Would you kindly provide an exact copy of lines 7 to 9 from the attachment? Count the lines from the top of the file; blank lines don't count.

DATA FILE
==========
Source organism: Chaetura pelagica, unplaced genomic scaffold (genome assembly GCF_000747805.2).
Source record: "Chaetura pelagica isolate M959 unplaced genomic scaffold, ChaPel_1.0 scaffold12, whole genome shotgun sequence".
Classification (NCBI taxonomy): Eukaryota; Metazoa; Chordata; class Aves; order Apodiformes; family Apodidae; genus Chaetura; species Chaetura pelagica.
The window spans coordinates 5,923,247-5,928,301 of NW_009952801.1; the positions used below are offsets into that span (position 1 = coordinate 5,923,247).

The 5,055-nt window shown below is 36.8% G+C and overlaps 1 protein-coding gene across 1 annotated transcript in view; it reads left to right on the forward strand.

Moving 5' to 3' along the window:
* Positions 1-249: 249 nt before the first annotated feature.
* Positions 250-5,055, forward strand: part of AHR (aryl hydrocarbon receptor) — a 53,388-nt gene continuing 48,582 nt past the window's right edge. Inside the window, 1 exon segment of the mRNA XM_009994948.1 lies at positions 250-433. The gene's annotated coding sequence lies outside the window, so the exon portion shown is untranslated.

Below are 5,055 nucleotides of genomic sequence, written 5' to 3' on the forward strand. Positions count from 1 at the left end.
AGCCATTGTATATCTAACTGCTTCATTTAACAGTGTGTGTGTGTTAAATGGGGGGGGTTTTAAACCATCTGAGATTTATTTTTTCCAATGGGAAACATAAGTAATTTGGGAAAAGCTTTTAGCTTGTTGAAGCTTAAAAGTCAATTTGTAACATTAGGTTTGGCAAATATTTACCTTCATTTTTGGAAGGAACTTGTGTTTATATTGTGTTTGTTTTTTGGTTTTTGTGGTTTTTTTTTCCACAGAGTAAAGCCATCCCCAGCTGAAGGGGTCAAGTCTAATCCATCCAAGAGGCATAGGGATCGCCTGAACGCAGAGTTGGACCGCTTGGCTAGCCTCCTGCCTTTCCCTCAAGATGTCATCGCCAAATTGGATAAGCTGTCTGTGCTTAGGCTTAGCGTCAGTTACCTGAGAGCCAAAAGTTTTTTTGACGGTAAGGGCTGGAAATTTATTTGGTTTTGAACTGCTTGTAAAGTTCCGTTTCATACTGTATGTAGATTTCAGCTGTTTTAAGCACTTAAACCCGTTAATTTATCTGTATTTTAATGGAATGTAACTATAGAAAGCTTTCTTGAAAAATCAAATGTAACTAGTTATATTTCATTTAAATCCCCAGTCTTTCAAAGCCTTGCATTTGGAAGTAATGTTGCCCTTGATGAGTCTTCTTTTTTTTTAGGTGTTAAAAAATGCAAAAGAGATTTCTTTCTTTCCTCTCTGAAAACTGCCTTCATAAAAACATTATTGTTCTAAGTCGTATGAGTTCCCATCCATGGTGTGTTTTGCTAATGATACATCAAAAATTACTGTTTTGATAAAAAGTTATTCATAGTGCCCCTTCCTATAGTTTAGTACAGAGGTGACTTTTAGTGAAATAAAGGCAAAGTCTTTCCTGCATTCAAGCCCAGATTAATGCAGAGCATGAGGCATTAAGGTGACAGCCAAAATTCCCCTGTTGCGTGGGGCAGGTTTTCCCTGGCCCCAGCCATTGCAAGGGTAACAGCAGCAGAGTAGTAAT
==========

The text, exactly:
* Positions 1-249: 249 nt before the first annotated feature.
* Positions 250-5,055, forward strand: part of AHR (aryl hydrocarbon receptor) — a 53,388-nt gene continuing 48,582 nt past the window's right edge. Inside the window, 1 exon segment of the mRNA XM_009994948.1 lies at positions 250-433. The gene's annotated coding sequence lies outside the window, so the exon portion shown is untranslated.

Below are 5,055 nucleotides of genomic sequence, written 5' to 3' on the forward strand. Positions count from 1 at the left end.